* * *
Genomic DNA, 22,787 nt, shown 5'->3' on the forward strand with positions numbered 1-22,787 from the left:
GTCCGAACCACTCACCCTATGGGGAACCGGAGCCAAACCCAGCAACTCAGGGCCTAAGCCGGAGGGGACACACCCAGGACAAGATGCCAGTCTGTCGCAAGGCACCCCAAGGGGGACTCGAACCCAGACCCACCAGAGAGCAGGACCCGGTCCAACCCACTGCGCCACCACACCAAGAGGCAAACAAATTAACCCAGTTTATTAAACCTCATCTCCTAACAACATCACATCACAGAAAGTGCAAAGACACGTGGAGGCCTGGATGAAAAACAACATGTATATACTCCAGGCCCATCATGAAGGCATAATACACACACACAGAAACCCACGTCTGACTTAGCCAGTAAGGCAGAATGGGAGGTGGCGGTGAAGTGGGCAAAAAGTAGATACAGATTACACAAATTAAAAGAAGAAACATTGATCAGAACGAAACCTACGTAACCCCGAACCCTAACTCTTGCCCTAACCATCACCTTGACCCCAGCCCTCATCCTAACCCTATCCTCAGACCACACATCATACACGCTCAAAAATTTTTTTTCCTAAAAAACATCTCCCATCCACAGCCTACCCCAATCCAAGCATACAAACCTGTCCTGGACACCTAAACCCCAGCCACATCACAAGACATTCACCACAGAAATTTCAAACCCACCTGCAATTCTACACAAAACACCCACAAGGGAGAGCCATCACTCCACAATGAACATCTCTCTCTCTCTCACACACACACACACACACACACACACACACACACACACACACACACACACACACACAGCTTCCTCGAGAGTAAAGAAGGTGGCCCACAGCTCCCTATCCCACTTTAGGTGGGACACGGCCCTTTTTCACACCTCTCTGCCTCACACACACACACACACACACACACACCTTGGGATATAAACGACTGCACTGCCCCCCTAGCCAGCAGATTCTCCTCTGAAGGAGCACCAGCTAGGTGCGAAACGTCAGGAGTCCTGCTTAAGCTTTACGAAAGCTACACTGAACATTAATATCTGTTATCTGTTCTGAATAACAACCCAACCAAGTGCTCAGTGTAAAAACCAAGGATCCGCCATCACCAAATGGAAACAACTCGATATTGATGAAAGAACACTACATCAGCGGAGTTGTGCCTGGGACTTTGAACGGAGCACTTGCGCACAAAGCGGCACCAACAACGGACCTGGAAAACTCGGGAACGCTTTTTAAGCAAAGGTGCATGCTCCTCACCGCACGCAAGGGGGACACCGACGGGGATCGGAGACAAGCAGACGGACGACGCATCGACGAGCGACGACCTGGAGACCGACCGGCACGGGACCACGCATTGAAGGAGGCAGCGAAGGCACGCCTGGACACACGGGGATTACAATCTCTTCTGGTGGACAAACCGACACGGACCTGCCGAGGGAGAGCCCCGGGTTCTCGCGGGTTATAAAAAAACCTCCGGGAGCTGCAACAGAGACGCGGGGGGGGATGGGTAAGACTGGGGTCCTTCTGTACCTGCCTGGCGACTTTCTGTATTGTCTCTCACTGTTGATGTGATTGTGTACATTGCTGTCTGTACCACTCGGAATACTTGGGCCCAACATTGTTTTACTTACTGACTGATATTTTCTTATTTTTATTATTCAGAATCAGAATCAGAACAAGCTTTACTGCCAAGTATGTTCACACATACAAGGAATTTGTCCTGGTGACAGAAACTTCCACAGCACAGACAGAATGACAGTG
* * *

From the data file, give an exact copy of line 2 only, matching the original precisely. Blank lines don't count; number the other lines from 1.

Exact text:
GTCCGAACCACTCACCCTATGGGGAACCGGAGCCAAACCCAGCAACTCAGGGCCTAAGCCGGAGGGGACACACCCAGGACAAGATGCCAGTCTGTCGCAAGGCACCCCAAGGGGGACTCGAACCCAGACCCACCAGAGAGCAGGACCCGGTCCAACCCACTGCGCCACCACACCAAGAGGCAAACAAATTAACCCAGTTTATTAAACCTCATCTCCTAACAACATCACATCACAGAAAGTGCAAAGACACGTGGAGGCCTGGATGAAAAACAACATGTATATACTCCAGGCCCATCATGAAGGCATAATACACACACACAGAAACCCACGTCTGACTTAGCCAGTAAGGCAGAATGGGAGGTGGCGGTGAAGTGGGCAAAAAGTAGATACAGATTACACAAATTAAAAGAAGAAACATTGATCAGAACGAAACCTACGTAACCCCGAACCCTAACTCTTGCCCTAACCATCACCTTGACCCCAGCCCTCATCCTAACCCTATCCTCAGACCACACATCATACACGCTCAAAAATTTTTTTTCCTAAAAAACATCTCCCATCCACAGCCTACCCCAATCCAAGCATACAAACCTGTCCTGGACACCTAAACCCCAGCCACATCACAAGACATTCACCACAGAAATTTCAAACCCACCTGCAATTCTACACAAAACACCCACAAGGGAGAGCCATCACTCCACAATGAACATCTCTCTCTCTCTCACACACACACACACACACACACACACACACACACACACACACACACACACACACACAGCTTCCTCGAGAGTAAAGAAGGTGGCCCACAGCTCCCTATCCCACTTTAGGTGGGACACGGCCCTTTTTCACACCTCTCTGCCTCACACACACACACACACACACACACACCTTGGGATATAAACGACTGCACTGCCCCCCTAGCCAGCAGATTCTCCTCTGAAGGAGCACCAGCTAGGTGCGAAACGTCAGGAGTCCTGCTTAAGCTTTACGAAAGCTACACTGAACATTAATATCTGTTATCTGTTCTGAATAACAACCCAACCAAGTGCTCAGTGTAAAAACCAAGGATCCGCCATCACCAAATGGAAACAACTCGATATTGATGAAAGAACACTACATCAGCGGAGTTGTGCCTGGGACTTTGAACGGAGCACTTGCGCACAAAGCGGCACCAACAACGGACCTGGAAAACTCGGGAACGCTTTTTAAGCAAAGGTGCATGCTCCTCACCGCACGCAAGGGGGACACCGACGGGGATCGGAGACAAGCAGACGGACGACGCATCGACGAGCGACGACCTGGAGACCGACCGGCACGGGACCACGCATTGAAGGAGGCAGCGAAGGCACGCCTGGACACACGGGGATTACAATCTCTTCTGGTGGACAAACCGACACGGACCTGCCGAGGGAGAGCCCCGGGTTCTCGCGGGTTATAAAAAAACCTCCGGGAGCTGCAACAGAGACGCGGGGGGGGATGGGTAAGACTGGGGTCCTTCTGTACCTGCCTGGCGACTTTCTGTATTGTCTCTCACTGTTGATGTGATTGTGTACATTGCTGTCTGTACCACTCGGAATACTTGGGCCCAACATTGTTTTACTTACTGACTGATATTTTCTTATTTTTATTATTCAGAATCAGAATCAGAACAAGCTTTACTGCCAAGTATGTTCACACATACAAGGAATTTGTCCTGGTGACAGAAACTTCCACAGCACAGACAGAATGACAGTG